Leukas — A settlement in Central Greece
Leukas was an ancient Greek city situated opposite northwestern Akarnania. Its name derives from the hero Leukadios, son of Ikaros, and the cape Leukata, at the southern part of the island.

During the reign of the tyrant Kypselos (657–625 BC), the Corinthians established a new colony there. The city was fortified by a circuit wall. The Corinthians opened the narrow channel between Leukas and Akarnania to be navigable in order to protect their ships along the sea routes to western colonies.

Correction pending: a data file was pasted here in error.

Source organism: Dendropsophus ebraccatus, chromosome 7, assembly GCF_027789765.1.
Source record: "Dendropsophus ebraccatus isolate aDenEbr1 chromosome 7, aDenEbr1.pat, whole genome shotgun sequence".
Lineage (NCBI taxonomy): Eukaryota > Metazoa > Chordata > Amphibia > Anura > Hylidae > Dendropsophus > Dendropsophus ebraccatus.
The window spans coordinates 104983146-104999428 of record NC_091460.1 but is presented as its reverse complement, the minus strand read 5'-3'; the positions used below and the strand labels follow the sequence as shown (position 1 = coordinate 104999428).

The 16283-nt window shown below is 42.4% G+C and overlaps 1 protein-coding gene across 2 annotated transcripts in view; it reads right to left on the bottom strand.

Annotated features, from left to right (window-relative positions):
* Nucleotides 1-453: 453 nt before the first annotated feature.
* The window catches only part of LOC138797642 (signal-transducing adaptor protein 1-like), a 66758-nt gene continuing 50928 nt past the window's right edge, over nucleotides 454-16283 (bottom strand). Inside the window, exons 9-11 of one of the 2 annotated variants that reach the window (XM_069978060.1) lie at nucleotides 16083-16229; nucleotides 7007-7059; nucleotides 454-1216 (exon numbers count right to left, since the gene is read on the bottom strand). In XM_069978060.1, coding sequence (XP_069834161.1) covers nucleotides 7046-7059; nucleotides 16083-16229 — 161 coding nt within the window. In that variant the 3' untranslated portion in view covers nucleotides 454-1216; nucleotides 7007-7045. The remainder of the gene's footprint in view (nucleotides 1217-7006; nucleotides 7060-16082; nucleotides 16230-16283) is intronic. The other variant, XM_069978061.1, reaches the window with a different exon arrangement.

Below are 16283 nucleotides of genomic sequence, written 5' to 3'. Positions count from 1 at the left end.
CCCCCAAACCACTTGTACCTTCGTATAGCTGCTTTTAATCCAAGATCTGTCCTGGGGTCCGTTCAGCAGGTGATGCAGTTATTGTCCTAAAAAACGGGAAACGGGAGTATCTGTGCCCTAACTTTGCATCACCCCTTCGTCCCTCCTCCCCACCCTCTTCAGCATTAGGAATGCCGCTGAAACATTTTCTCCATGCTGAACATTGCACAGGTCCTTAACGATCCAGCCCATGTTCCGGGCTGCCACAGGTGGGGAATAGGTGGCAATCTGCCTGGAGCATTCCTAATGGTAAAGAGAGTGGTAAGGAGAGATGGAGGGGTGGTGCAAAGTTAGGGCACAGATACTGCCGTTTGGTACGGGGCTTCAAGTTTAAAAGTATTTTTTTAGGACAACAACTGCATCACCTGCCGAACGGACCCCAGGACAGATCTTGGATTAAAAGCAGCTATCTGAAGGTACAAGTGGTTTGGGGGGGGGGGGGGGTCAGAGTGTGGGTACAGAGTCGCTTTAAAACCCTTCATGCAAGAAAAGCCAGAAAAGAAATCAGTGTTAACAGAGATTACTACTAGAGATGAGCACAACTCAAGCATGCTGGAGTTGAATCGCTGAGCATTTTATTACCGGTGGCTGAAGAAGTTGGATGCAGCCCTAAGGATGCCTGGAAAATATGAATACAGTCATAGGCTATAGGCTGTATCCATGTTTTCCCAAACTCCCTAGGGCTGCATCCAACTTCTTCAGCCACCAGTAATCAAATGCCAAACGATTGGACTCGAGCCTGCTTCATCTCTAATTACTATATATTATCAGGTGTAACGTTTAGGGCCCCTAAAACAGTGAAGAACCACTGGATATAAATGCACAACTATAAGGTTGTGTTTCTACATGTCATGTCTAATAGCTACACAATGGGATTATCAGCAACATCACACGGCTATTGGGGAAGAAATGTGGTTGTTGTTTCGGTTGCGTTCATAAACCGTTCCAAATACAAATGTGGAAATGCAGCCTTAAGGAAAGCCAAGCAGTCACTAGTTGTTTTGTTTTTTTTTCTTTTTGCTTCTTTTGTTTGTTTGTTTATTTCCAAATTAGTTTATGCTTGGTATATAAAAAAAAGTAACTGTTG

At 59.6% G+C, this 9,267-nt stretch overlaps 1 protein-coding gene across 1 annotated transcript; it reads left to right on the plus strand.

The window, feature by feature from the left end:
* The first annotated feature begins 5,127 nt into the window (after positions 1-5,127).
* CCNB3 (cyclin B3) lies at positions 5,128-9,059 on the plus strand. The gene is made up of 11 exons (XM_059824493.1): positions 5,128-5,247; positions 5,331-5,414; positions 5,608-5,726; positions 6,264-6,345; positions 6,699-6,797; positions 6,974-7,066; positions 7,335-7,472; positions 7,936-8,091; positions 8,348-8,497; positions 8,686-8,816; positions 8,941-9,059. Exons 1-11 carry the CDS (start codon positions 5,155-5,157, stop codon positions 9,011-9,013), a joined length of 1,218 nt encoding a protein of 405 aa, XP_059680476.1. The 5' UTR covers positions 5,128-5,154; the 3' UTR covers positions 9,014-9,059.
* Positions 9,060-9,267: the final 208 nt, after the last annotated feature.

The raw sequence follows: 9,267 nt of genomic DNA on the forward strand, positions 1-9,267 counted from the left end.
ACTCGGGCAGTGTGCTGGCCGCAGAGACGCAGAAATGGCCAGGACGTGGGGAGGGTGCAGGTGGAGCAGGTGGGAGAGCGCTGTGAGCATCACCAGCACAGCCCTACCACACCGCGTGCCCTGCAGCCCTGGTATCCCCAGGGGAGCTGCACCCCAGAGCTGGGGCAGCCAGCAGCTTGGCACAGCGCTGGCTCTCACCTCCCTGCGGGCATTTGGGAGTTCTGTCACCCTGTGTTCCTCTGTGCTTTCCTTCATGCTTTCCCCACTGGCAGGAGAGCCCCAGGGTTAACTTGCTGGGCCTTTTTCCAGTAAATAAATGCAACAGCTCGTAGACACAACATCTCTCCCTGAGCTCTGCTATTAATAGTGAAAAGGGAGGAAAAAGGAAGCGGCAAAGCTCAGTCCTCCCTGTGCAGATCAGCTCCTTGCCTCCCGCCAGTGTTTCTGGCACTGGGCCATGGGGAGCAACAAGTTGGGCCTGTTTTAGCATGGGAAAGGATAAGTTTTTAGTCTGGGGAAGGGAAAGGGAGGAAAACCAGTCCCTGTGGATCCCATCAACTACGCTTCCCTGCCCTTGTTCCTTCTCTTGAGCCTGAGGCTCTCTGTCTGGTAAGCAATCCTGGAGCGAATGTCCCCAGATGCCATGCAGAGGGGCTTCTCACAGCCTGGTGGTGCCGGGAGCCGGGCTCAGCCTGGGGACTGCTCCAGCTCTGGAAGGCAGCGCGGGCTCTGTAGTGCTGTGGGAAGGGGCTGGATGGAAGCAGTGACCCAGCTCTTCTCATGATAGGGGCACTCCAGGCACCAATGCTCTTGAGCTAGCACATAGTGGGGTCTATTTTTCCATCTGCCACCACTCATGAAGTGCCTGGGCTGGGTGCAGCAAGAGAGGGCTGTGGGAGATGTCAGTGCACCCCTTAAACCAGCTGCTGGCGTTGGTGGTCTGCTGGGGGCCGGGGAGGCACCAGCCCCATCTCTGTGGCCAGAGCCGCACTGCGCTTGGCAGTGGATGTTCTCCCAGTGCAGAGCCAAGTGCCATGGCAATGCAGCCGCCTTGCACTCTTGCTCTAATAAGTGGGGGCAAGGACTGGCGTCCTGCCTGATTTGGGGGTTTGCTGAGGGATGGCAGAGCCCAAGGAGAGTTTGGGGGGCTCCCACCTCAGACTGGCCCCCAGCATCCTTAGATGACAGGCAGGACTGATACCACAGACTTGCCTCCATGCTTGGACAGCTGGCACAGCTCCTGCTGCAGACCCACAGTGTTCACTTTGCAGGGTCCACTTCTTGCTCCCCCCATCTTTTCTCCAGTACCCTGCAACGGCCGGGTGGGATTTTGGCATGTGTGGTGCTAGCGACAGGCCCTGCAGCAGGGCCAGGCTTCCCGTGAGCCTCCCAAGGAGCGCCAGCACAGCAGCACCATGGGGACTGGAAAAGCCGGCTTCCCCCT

Leukas benefited from the Corinthian trade and soon became an important exporter of wine, oil, and famous perfumed oil. It issued numerous silver and bronze coins from the fifth to the first century BC.

Modern location: Lefkada, Greece
(1) Leukas
An AR Stater struck 375-350 BC in Leukas
Obverse: pegasos flying left; Λ

Reverse: head of Athena left wearing Corinthian helmet; ΛEYKA_ΔIΩN / Π

Diameter: 19 mm
Die Orientation: -
Weight: 8.55 g
ex Roma
Pegasi 48/1